hiv remission, platform magazine

A disease in remission? Second person cured gives hope to the fight against HIV

The second person since the global outbreak of HIV, the virus that can cause AIDS, has been ‘cured’.

The news, announced on the 5th of March, comes over a decade after the first person to be considered in long term remission from the virus.

The people who investigated the case will present some of the details of their report at the Conference on Retroviruses and Opportunistic Infections in Seattle, the same conference where in 2007 a German doctor announced he had cured the first patient ever of HIV.

Since this first announcement of a cured patient, doctors have tried to replicate the same results on other HIV positive patients with cancer, but failed each time. This marks the second success ever.

The London patient, who remains unnamed, was diagnosed with HIV in 2003 and advanced Hodgkin’s Lymphoma in 2012.

Similar to Timothy Ray Brown, the first man cured, the London patient’s remission seemingly came after a bone marrow transplant intended as a treatment for his advanced form of cancer.

The patient received stem cells from a donor who is naturally resistant to the HIV virus whilst also undergoing chemotherapy for his cancer.

The transplant took place in May 2016 and the patient stopped taking anti-HIV drugs in September 2017.

He has since been in remission from HIV for 18 months, making him the first patient since Mr Brown known to remain virus-free for over a year after quitting the drugs.

Scientists are hesitant to call the process that succeeded for both these men a cure, however, referring to it simply as providing the patient with a long-term period of remission.

“This will inspire people that a cure is not a dream, it’s reachable.”

It is hard to define the treatment as a cure when looking only at two cases of success.

Whilst a bone marrow transplant is unlikely to be a viable cure for everyone, many people around the world who are diagnosed as HIV positive are still able to live long and healthy lives thanks to the powerful drugs that have been developed.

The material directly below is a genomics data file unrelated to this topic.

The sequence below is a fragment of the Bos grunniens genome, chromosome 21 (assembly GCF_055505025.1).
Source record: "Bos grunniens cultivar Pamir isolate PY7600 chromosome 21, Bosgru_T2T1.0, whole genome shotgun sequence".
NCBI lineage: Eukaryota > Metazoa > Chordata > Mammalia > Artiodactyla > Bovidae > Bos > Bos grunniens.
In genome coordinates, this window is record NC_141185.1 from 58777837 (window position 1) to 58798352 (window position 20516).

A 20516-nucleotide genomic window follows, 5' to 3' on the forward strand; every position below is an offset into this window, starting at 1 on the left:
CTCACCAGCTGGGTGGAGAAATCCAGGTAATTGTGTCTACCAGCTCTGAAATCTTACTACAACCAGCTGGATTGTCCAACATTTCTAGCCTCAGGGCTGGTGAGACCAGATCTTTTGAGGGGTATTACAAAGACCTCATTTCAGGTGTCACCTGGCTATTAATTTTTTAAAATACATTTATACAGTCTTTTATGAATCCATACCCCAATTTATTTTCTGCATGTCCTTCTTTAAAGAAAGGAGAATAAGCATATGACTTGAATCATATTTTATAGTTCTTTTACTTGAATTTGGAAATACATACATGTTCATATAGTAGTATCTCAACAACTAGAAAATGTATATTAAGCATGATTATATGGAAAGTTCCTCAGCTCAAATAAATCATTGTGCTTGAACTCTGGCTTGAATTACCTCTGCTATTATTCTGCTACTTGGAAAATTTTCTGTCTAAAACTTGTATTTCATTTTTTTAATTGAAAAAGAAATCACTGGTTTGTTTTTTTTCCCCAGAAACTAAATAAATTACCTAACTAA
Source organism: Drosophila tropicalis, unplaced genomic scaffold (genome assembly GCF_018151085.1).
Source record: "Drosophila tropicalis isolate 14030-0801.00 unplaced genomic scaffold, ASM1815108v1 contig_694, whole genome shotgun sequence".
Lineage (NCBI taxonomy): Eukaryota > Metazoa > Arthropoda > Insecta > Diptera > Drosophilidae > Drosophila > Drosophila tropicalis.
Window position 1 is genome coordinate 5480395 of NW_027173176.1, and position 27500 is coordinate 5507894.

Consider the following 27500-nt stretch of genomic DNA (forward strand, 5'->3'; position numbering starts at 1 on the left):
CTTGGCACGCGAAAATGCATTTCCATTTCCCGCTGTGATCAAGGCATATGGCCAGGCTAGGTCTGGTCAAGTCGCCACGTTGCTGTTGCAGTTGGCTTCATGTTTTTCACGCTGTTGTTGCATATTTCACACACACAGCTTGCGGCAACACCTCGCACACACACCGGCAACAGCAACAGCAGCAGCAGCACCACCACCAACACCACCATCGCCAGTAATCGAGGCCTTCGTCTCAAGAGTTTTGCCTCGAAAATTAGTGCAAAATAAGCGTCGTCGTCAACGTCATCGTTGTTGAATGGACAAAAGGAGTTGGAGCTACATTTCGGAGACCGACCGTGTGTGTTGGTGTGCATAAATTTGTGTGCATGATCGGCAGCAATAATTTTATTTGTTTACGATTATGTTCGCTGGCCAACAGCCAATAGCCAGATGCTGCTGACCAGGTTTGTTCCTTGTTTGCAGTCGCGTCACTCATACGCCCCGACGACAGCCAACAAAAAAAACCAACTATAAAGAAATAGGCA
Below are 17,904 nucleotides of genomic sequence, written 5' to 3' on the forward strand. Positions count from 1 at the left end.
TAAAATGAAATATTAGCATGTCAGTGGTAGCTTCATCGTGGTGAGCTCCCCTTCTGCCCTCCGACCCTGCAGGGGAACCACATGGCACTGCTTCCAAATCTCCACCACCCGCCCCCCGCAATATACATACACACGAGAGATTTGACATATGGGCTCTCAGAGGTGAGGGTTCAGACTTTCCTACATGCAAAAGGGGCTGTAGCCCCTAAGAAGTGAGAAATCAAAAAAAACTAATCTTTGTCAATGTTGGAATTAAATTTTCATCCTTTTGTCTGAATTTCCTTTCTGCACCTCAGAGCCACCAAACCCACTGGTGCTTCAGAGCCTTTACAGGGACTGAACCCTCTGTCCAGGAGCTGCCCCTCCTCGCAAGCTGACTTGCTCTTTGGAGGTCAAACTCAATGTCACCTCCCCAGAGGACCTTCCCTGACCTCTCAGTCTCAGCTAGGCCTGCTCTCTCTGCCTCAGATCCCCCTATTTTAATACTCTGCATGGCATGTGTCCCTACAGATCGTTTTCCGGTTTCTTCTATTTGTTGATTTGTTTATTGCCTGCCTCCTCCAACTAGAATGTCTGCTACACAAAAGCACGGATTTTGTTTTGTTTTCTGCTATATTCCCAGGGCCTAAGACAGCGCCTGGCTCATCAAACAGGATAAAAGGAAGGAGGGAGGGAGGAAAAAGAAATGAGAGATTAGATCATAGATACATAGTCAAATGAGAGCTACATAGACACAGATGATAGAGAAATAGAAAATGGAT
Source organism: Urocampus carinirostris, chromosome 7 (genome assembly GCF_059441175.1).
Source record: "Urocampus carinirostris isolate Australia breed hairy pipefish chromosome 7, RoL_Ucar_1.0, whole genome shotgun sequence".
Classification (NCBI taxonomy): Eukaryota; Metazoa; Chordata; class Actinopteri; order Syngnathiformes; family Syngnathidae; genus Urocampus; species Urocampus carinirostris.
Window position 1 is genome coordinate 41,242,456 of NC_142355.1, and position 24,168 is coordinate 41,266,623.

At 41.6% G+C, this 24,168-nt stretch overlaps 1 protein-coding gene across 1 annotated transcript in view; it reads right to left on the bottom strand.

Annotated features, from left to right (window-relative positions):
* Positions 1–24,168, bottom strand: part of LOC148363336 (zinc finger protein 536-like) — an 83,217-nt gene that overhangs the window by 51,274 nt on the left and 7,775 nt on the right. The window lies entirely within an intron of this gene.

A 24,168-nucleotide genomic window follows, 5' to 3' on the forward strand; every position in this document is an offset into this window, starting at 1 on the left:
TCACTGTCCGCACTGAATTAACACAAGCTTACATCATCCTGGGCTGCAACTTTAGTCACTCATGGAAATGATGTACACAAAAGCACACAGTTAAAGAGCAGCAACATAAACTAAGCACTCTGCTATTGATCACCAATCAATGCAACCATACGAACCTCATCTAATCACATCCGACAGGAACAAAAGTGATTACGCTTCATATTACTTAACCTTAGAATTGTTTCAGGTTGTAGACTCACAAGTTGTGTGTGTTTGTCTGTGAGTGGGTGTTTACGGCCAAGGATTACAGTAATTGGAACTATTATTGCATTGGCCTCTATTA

Nevertheless, it does give hope that a more accessible cure that works for the millions of people afflicted with the virus is possible and coming at some point in the near future.

As Dr Annemarie Wensing, a virologist, said: “This will inspire people that a cure is not a dream, it’s reachable.”

The London patient’s case has also confirmed that massive amounts of destruction to the immune system is not necessary for the procedure to work as a treatment for the virus.

When the original Berlin Patient, Timothy Ray Brown, was undergoing treatment he suffered severe complications for months after the bone marrow transplant and was placed into a medically induced coma.

The doctors who treated him have since wondered whether this amount of severe devastation to his immune system was why the cure worked for him, but no one else.

The London patient proved this hypothesis incorrect.

The treatment after his transplant was much less intense, and in line with current standards for transplant patients, whereas Brown was on harsh immunosuppressive drugs that are no longer used.

Dr Ravindra Gupta, one of the virologists who presented the findings at the Seattle conference stated that “this does change the game a little bit, everybody believed after the Berlin patient that you needed to nearly die basically to cure HIV, but now maybe you don’t.”

What is HIV?

HIV, or Human Immunodeficiency Virus infection, is a virus that damages the cells in your immune system, specifically your T Cells, and weakens your ability to fight everyday infections and disease.

This can lead to those afflicted with HIV developing AIDS (Acquired Immunodeficiency Syndrome) if left untreated.

The virus can be treated and controlled using antiretroviral therapy or ART.

This, when taken the right way, can dramatically prolong the lives of people infected with HIV.

HIV is spread through only certain activities, most commonly through sexual behaviours and needle or syringe use.

It is impossible to get HIV through any sort of casual contact, such as hugging, shaking hands, or using public toilets.

Similarly, it cannot be transmitted via saliva as only certain bodily fluids can transmit the virus – including but not limited to blood, semen, vaginal fluid, and breast milk.

As of 2017, 36.9 million people were living with HIV/AIDS worldwide and of that number, 1.8 million were under the age of 15.

Only 59% had access to antiretroviral therapy, a number which has increased every year since 2010.

Since their peak in 2004, AIDS-related deaths have been reduced by more than 51% as of 2017.

Below is a number of websites for more information about HIV and AIDS regarding its transmission, treatment, and history: hiv

The NHS’s web page regarding HIV/AIDS

A charity organisation dedicated to fighting AIDS

By Robbie Nichols

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